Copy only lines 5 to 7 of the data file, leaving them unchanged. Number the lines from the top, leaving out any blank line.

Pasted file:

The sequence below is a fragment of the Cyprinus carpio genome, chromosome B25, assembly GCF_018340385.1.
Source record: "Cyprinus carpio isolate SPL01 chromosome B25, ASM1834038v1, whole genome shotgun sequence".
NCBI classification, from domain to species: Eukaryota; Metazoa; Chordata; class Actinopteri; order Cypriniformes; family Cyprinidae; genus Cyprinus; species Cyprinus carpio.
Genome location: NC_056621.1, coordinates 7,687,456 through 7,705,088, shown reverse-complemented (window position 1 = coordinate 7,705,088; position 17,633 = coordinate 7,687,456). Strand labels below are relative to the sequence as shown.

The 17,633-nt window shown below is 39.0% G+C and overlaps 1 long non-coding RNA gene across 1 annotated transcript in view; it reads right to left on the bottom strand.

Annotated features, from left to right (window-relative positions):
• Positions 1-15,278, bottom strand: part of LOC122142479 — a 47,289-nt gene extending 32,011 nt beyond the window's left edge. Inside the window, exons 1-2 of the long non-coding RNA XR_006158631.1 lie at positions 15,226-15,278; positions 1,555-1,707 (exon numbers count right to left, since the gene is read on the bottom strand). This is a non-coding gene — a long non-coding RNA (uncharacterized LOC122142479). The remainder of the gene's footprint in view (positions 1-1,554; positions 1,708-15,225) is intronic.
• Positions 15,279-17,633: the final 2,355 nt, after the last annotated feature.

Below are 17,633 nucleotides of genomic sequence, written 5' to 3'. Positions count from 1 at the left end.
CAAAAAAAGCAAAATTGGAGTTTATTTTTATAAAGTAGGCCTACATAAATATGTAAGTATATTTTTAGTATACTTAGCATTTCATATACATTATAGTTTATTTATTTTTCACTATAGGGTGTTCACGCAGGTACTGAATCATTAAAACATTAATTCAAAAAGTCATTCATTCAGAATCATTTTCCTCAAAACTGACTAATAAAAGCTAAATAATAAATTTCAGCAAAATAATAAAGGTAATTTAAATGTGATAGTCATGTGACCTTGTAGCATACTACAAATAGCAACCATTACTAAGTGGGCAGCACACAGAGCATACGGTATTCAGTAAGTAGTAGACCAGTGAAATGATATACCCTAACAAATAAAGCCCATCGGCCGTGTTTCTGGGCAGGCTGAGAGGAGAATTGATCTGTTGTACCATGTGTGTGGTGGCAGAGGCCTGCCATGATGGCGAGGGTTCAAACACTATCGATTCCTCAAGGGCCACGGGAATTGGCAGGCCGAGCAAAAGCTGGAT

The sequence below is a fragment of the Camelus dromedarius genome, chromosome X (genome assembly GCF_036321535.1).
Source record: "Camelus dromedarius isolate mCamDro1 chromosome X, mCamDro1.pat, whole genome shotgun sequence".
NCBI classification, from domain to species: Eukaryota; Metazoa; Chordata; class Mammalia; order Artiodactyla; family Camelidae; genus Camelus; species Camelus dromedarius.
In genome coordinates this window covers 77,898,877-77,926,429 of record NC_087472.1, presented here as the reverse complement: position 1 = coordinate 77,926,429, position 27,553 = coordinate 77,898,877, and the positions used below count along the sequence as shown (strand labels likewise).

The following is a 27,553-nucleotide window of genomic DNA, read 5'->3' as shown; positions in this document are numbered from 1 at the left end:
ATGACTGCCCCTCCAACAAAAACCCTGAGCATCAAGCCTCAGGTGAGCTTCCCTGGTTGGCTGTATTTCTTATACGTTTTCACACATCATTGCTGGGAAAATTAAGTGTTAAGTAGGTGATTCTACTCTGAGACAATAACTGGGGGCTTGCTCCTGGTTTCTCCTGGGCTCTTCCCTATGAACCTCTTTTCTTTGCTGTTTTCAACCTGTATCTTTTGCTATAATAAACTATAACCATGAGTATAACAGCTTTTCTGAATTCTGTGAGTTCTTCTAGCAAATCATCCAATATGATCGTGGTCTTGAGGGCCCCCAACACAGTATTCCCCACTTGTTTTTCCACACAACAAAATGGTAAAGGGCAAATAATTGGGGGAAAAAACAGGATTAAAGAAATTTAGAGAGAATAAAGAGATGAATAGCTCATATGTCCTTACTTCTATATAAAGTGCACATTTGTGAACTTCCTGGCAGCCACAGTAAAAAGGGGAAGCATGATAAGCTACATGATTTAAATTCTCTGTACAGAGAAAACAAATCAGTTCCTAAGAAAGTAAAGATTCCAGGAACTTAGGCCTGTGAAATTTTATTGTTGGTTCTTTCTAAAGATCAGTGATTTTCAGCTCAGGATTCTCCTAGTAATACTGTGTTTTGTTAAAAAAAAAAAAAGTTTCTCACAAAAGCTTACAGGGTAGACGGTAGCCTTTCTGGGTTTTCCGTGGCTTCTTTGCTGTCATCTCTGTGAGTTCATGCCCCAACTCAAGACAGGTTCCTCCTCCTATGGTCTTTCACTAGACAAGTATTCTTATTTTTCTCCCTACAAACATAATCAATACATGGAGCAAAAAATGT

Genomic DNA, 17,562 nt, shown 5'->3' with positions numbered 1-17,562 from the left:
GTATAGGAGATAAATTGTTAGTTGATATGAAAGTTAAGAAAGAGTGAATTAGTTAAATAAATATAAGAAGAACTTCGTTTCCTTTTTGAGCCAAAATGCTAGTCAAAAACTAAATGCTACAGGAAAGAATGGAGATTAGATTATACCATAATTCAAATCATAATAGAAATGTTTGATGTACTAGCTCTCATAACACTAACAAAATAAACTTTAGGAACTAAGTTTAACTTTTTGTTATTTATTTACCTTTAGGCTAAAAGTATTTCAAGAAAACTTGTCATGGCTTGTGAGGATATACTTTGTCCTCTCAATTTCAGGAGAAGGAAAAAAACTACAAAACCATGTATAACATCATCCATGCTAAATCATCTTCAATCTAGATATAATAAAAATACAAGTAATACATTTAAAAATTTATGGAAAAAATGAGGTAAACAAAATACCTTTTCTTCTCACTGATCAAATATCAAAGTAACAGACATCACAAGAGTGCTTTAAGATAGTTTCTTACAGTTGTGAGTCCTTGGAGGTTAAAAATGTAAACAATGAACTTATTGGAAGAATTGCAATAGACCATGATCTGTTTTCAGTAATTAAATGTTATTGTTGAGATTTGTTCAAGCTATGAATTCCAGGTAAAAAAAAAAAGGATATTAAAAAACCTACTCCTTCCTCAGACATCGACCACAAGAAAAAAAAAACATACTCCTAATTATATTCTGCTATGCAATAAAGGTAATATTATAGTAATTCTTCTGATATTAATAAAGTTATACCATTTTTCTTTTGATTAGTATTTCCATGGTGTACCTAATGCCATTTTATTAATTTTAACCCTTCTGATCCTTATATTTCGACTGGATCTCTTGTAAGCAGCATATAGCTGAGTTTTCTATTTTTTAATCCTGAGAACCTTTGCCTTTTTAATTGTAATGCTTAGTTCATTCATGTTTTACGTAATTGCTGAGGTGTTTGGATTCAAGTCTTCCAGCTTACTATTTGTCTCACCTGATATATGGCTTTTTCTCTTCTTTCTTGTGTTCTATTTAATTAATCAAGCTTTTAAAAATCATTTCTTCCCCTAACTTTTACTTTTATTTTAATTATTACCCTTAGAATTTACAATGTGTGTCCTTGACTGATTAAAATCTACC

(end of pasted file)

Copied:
The 17,633-nt window shown below is 39.0% G+C and overlaps 1 long non-coding RNA gene across 1 annotated transcript in view; it reads right to left on the bottom strand.

Annotated features, from left to right (window-relative positions):
• Positions 1-15,278, bottom strand: part of LOC122142479 — a 47,289-nt gene extending 32,011 nt beyond the window's left edge. Inside the window, exons 1-2 of the long non-coding RNA XR_006158631.1 lie at positions 15,226-15,278; positions 1,555-1,707 (exon numbers count right to left, since the gene is read on the bottom strand). This is a non-coding gene — a long non-coding RNA (uncharacterized LOC122142479). The remainder of the gene's footprint in view (positions 1-1,554; positions 1,708-15,225) is intronic.